Sea Anemone and Clownfish relationship Commensalism - Future Tech Report
Clownfish are among the few species of fish that can avoid the potent poison of a sea anemone. These two species have a symbiotic, mutualistic relationship. The relationship between the sea anemone and clownfish allows the Symbiosis between the two species is achieved in a variety of ways. Clownfish or the anemonefish are small fishes belonging to superclass Pisces and family Pomacentridae. There are about twenty nine species of clownfish are .
People who catch clownfish and keep them as pets in aquariums are making a mistake. There are only ten out of more than one thousand types of anemone that are able to host these fish.
Many people put the fish in a tank with the wrong anemone. In captivity, the clownfish can live from 3 to 5 years.
In the wild, they live 6 to 10 years. Symbiosis describes the special relationship between clownfish and sea anemones.
They are the only fish that do not get stung by the tentacles of the sea anemone. Clownfish have a slimy mucus covering that protects them from the sea anemone. However, if this covering is wiped off of a clownfish, it will get stung and possibly be killed when it returns home to the anemone.
The clownfish and the sea anemone help each other survive in the ocean. The clownfish, while being provided with food, cleans away fish and algae leftovers from the anemone. In addition, the sea anemones are given better water circulation because the clownfish fan their fins while swimming about.
Clownfish live at the bottom of the sea in sheltered reefs or in shallow lagoons, usually in pairs. Clownfish have a special relationship with the anemone and are very important to them. They are a large help to the anemone as they clean the anemone by eating the algae and other food leftovers on them. They also protect the sea anemones by chasing away polyp-eating fish, such as the butterfly fish.
The map below shows where in the world clownfish can be found.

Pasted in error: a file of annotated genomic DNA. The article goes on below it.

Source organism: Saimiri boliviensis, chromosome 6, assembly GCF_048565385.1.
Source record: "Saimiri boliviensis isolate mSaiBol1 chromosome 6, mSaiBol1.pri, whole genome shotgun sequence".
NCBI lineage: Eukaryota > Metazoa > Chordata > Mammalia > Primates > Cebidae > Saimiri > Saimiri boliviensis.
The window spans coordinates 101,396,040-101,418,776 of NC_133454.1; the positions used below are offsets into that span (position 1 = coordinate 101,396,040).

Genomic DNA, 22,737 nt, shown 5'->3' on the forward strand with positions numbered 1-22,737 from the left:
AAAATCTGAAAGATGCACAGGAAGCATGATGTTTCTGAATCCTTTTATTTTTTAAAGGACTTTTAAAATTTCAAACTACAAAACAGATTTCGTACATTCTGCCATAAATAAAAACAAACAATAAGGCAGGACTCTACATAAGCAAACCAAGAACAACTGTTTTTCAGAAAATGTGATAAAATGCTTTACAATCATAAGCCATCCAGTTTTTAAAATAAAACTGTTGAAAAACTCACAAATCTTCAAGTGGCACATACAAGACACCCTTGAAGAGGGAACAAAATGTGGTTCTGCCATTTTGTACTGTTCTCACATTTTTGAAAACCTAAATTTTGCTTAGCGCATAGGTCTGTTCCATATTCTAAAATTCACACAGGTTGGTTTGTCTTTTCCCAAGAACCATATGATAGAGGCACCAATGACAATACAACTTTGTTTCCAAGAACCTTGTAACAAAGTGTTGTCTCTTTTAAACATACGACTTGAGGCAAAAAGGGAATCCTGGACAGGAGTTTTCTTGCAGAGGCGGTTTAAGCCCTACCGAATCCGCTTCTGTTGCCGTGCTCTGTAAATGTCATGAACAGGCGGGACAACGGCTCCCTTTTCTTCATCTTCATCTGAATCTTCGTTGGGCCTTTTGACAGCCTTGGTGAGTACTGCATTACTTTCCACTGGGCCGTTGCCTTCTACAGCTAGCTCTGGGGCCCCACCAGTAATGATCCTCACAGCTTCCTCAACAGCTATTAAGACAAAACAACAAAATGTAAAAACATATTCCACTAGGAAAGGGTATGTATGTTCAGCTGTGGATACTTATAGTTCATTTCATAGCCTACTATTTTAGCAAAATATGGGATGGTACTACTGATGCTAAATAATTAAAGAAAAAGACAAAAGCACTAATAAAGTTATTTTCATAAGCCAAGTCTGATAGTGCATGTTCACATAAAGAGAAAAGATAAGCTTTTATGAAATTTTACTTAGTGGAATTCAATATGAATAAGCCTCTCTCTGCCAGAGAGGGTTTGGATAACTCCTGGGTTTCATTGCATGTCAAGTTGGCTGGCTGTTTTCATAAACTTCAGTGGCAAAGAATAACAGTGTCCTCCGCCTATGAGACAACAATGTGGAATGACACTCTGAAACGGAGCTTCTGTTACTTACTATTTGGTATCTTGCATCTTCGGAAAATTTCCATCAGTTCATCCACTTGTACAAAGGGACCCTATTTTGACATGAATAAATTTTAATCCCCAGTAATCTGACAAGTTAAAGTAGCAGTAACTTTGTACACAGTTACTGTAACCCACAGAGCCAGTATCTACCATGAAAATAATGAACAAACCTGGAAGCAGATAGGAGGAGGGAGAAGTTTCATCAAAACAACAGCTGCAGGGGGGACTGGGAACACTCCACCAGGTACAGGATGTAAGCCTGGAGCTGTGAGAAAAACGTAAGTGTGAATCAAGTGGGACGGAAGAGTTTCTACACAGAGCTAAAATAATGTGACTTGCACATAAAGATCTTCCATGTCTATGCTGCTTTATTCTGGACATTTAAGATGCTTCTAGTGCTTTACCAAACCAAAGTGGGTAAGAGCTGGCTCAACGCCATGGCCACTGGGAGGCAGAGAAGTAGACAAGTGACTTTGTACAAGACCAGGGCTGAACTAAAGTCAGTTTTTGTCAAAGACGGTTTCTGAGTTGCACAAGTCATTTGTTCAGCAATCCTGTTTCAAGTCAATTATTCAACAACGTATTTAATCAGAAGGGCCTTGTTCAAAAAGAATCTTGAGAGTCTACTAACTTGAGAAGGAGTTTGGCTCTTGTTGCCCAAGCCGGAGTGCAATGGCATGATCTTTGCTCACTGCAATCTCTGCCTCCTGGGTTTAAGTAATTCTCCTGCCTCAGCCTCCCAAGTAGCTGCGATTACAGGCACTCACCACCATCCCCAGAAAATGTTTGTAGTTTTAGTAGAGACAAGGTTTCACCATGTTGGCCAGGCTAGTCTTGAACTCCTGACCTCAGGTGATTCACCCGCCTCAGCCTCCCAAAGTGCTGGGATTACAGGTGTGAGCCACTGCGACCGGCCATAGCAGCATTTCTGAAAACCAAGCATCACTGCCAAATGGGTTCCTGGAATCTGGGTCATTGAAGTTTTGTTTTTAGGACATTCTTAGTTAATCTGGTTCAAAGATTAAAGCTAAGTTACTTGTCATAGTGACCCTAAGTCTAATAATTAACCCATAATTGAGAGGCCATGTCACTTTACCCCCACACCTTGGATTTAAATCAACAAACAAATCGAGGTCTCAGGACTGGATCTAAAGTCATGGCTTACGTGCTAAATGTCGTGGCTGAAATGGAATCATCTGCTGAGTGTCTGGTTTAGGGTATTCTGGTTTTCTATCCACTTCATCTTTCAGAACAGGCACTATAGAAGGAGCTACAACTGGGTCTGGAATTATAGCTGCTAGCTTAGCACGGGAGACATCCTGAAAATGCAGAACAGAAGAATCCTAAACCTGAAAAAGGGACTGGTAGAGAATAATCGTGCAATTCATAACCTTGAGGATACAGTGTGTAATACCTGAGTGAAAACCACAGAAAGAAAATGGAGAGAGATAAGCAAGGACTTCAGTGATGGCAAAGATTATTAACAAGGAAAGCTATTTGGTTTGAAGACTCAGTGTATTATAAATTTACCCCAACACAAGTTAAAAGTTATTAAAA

They live in the warmer waters of the Pacific Ocean and Indian Ocean. If you've seen the film 'Finding Nemo', you may already be familiar with clownfish and sea anemones. But, do you understand why they can live together? Or how each benefits the other? This lesson will explore the symbiosis between the clownfish and the sea anemone.
Types of Symbiotic Relationships Peanut butter and jelly. A dog and a bone.
Sea anemones and clownfish. Yes, some things just belong together. But wait, a sea anemone and a clownfish? They prefer to live in pairs.
They are also distributed in the northwest Australia, Southeast Asia, Japan and the Indo-Malaysian region but totally absent in the Caribbean region.
They are known to feed on small invertebrates otherwise they may cause damage to the sea anemone. The faecal matter released by these fishes act as source of nutrients for the sea anemone. The diet comprises of copepods, algae, zooplanktons and algae. They also feed on small crustaceans and molluscs.
Clownfish & Sea Anemones: A Symbiotic Relationship
When kept under captivity they are provided fish pellets and fish flakes and food. They also feed on the undigested food material of the sea anemones. Clownfish and certain damselfish are the only known species of fishes which are able to remain unaffected by the poison secreted by the sea anemone.
Many theories have been put forward to support this view. According to one view the mucus coating of the fish may be composed of sugars rather than proteins so the sea anemone fails to recognize the fish as food sources and does not attacks it. Another view suggests that due to co-evolution clownfish has developed immunity against the toxins secreted by the sea anemone. It is well known that they tend to live in pairs in a single anemone and when the female dies the male changes its sex to female.
This process is known as sequential hermaphroditism.